As few as five years ago, hotel kitchens weren’t as prepared to satisfy the needs of a vegan, and planners struggled to meet the nutritional requirements of their vegan attendee. Now in 2019, we’ve seen a great shift in education and accommodation for this group. I spoke with Alain Vergnault, pastry chef at the Hyatt Regency Orlando, to understand how hotel banquet staff have made changes to ease what was once seen as the vegan burden.
“The frustration [in cooking for vegans] was here because we were not prepared,” Vergnault says. “If you prepare, and you have all the documentation you need, and all of the recipes, and everything is set in a binder, it’s easy when you have a major group – everything moves along smoothly.”
Alain explained that two or three years ago, the special dietary requests came mainly from people with allergies. This includes the person allergic to eggs and dairy who then orders vegan meals as a means of achieving a non-dairy diet. Since then, he has worked to train his team to understand the meaning of the various dietary restrictions – from the gluten-free celiac to the no-meat, no-fish, non-dairy vegan. While Alain says it used to be only 5 percent of attendees requesting special meals due to allergies, this number has grown to 10 or even 15 percent. When you have a large group in the hundreds and thousands of people, that’s a lot of specialized meals to prepare.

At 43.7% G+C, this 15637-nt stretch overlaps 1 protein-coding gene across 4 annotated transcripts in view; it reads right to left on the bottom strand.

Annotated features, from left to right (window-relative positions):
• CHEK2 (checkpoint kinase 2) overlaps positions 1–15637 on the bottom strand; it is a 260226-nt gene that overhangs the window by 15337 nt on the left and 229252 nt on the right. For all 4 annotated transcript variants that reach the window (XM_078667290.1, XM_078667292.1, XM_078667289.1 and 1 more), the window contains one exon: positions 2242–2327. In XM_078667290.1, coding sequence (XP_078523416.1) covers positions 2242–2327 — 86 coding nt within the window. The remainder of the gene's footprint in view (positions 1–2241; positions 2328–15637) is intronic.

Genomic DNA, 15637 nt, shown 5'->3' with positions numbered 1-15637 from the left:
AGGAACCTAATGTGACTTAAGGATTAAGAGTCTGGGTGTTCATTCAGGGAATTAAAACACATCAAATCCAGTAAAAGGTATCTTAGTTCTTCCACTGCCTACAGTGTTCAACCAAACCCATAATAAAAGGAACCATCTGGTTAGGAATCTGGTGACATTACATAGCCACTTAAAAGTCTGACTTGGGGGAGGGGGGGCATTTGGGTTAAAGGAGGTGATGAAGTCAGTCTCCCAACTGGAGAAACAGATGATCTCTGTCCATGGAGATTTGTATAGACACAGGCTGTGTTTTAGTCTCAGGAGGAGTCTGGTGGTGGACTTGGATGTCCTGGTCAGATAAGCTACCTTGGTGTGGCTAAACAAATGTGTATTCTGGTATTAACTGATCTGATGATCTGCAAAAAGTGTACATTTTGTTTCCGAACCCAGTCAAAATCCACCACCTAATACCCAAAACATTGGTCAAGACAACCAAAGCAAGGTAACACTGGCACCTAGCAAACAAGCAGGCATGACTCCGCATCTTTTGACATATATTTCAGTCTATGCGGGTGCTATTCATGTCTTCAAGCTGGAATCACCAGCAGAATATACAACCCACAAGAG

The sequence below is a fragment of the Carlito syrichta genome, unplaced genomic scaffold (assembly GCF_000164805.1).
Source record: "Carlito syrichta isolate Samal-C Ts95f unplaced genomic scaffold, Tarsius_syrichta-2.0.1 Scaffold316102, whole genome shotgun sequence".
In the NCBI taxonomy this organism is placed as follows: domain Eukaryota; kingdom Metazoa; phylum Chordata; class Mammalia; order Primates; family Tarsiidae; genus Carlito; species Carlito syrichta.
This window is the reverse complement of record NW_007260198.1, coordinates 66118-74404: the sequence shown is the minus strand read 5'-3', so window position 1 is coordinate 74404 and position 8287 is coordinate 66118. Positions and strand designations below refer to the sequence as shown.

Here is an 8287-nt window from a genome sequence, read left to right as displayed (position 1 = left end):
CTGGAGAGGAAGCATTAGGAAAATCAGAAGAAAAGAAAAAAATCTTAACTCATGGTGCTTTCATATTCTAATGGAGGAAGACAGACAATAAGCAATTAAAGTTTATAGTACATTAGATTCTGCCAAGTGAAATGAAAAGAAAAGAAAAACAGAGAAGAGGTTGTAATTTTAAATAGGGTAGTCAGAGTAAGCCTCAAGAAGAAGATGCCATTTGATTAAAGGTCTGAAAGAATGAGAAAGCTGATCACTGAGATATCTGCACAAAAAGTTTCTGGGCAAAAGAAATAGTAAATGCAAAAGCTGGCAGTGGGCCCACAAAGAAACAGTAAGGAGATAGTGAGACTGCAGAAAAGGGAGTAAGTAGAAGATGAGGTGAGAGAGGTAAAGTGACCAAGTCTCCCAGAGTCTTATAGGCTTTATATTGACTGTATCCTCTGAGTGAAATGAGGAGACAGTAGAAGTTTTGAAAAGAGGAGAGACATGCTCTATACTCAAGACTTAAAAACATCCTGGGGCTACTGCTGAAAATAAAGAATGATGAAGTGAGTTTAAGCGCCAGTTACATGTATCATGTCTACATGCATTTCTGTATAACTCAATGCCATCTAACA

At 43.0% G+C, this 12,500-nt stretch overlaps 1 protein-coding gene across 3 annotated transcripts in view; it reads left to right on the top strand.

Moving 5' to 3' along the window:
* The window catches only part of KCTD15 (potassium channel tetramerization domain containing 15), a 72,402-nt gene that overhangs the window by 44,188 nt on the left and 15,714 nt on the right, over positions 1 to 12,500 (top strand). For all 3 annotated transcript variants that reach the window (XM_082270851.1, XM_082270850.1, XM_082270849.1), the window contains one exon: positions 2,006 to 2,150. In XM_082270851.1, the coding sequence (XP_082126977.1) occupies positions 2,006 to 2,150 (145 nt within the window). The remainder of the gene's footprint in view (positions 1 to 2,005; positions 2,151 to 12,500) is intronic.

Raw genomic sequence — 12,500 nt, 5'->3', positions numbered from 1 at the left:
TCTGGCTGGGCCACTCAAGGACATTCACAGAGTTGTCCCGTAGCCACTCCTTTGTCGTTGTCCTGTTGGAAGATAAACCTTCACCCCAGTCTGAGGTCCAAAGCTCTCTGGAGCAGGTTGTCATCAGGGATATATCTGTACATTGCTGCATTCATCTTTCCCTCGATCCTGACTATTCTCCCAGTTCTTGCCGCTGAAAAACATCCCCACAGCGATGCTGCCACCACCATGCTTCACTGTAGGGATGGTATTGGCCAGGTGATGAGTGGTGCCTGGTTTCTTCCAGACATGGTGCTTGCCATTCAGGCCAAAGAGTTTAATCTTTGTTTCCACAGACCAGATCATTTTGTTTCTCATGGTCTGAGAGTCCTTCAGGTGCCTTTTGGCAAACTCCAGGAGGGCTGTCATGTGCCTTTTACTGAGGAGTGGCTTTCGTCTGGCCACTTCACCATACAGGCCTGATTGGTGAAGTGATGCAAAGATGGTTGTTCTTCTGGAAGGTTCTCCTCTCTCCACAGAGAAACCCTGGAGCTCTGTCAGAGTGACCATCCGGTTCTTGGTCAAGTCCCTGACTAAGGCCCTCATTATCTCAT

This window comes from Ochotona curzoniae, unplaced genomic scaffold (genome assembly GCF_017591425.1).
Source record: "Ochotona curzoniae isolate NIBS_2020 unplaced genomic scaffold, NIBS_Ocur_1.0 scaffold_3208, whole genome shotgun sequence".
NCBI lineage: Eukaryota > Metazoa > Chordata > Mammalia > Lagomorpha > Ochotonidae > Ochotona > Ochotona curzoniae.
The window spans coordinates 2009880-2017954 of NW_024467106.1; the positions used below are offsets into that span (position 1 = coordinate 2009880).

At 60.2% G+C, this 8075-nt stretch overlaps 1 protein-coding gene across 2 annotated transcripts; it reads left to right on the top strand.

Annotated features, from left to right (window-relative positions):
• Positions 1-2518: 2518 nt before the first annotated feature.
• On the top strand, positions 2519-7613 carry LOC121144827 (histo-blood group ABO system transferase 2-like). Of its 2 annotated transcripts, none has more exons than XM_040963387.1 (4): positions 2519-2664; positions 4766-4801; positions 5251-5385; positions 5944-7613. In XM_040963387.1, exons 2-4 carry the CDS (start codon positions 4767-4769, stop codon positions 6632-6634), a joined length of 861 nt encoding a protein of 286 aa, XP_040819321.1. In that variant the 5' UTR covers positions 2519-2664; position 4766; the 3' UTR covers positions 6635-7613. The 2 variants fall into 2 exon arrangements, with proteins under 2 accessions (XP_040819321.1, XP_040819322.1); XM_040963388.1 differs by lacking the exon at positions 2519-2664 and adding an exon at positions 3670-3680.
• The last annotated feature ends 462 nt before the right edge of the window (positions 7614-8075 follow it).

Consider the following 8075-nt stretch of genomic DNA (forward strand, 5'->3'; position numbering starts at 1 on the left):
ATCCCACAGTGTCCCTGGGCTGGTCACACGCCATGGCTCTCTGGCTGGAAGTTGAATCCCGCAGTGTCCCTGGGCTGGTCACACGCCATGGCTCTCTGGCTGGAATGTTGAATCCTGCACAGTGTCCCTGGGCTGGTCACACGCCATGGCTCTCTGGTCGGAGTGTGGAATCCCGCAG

“Now when we send out dessert, we have an allergy list to share with the captain – this dessert is dairy-free, this dessert is vegan,” Alain says. “Now every team member is familiar with those terms and they are able to respond in every situation.”
And he is getting a good response from both the hotel’s customers as well as his employees. “We were getting into a certain routine, but this [type of cooking] puts us away from that routine, and makes us think, and do some research.”
Just as the planning of an event lies in the details, so does the making of a dessert. Alain’s team takes photos of each dessert item. Next they write a description of each ingredient, even down to the little decoration that goes on top of the dessert.
“We’re really specific on whatever goes on top of every single dessert. And we have to stick to [this process] because of what we are seeing now. We had a group of 800 people this past week and 90 of them had allergies,” Alain says.
Now this education is being carried over to the Hyatt Regency Orlando’s restaurant outlets. About three months ago, Alain explained that two vegan customers tried to dine at the hotel restaurant, and they were disappointed because there wasn’t a vegan menu available. Although the pastry kitchen had vegan desserts, the outlet did not have vegan items to serve for a full meal.
“This was a wake-up call for us. Since this happened, we designed a vegan menu for each and every outlet, and we have heard great feedback. People are very happy with it.”
In my next post, I’ll speak with one half of the Wicked Healthy brothers – chef and cookbook author, Chad Sarno. Until then, happy eating!